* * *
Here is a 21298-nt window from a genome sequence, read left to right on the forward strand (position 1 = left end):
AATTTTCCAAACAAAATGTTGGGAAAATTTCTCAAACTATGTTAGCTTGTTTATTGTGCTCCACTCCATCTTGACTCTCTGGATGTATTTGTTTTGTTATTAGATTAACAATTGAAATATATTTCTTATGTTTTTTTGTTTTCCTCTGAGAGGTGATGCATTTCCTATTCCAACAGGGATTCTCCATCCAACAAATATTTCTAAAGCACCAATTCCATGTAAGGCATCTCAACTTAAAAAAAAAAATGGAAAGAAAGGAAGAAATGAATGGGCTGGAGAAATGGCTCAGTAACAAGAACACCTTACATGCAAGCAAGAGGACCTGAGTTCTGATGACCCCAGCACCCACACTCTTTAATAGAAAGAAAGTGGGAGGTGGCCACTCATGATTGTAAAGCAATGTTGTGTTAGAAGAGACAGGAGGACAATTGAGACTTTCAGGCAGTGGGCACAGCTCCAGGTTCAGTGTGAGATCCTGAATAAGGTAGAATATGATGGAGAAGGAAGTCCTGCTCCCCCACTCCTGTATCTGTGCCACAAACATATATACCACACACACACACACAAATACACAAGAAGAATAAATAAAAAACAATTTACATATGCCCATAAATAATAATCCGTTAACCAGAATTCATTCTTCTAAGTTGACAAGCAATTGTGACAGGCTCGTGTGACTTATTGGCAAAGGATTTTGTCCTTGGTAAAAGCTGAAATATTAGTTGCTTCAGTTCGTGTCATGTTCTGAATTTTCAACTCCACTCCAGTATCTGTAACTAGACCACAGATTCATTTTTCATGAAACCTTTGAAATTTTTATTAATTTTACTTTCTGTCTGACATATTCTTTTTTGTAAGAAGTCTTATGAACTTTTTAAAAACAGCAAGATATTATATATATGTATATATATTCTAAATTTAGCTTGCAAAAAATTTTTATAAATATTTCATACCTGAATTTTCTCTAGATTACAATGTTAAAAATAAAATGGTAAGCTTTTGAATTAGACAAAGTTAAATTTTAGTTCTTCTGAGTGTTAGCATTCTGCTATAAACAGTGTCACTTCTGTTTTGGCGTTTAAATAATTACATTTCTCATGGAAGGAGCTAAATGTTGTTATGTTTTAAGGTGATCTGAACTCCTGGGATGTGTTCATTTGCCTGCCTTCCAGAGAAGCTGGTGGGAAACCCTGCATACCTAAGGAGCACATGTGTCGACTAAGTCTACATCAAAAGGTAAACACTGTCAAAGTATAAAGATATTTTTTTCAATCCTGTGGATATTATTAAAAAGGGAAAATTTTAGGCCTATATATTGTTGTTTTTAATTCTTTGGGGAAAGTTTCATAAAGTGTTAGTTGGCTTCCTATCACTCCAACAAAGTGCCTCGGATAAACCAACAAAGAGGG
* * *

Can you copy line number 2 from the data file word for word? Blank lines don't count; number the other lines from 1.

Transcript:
AATTTTCCAAACAAAATGTTGGGAAAATTTCTCAAACTATGTTAGCTTGTTTATTGTGCTCCACTCCATCTTGACTCTCTGGATGTATTTGTTTTGTTATTAGATTAACAATTGAAATATATTTCTTATGTTTTTTTGTTTTCCTCTGAGAGGTGATGCATTTCCTATTCCAACAGGGATTCTCCATCCAACAAATATTTCTAAAGCACCAATTCCATGTAAGGCATCTCAACTTAAAAAAAAAAATGGAAAGAAAGGAAGAAATGAATGGGCTGGAGAAATGGCTCAGTAACAAGAACACCTTACATGCAAGCAAGAGGACCTGAGTTCTGATGACCCCAGCACCCACACTCTTTAATAGAAAGAAAGTGGGAGGTGGCCACTCATGATTGTAAAGCAATGTTGTGTTAGAAGAGACAGGAGGACAATTGAGACTTTCAGGCAGTGGGCACAGCTCCAGGTTCAGTGTGAGATCCTGAATAAGGTAGAATATGATGGAGAAGGAAGTCCTGCTCCCCCACTCCTGTATCTGTGCCACAAACATATATACCACACACACACACACAAATACACAAGAAGAATAAATAAAAAACAATTTACATATGCCCATAAATAATAATCCGTTAACCAGAATTCATTCTTCTAAGTTGACAAGCAATTGTGACAGGCTCGTGTGACTTATTGGCAAAGGATTTTGTCCTTGGTAAAAGCTGAAATATTAGTTGCTTCAGTTCGTGTCATGTTCTGAATTTTCAACTCCACTCCAGTATCTGTAACTAGACCACAGATTCATTTTTCATGAAACCTTTGAAATTTTTATTAATTTTACTTTCTGTCTGACATATTCTTTTTTGTAAGAAGTCTTATGAACTTTTTAAAAACAGCAAGATATTATATATATGTATATATATTCTAAATTTAGCTTGCAAAAAATTTTTATAAATATTTCATACCTGAATTTTCTCTAGATTACAATGTTAAAAATAAAATGGTAAGCTTTTGAATTAGACAAAGTTAAATTTTAGTTCTTCTGAGTGTTAGCATTCTGCTATAAACAGTGTCACTTCTGTTTTGGCGTTTAAATAATTACATTTCTCATGGAAGGAGCTAAATGTTGTTATGTTTTAAGGTGATCTGAACTCCTGGGATGTGTTCATTTGCCTGCCTTCCAGAGAAGCTGGTGGGAAACCCTGCATACCTAAGGAGCACATGTGTCGACTAAGTCTACATCAAAAGGTAAACACTGTCAAAGTATAAAGATATTTTTTTCAATCCTGTGGATATTATTAAAAAGGGAAAATTTTAGGCCTATATATTGTTGTTTTTAATTCTTTGGGGAAAGTTTCATAAAGTGTTAGTTGGCTTCCTATCACTCCAACAAAGTGCCTCGGATAAACCAACAAAGAGGG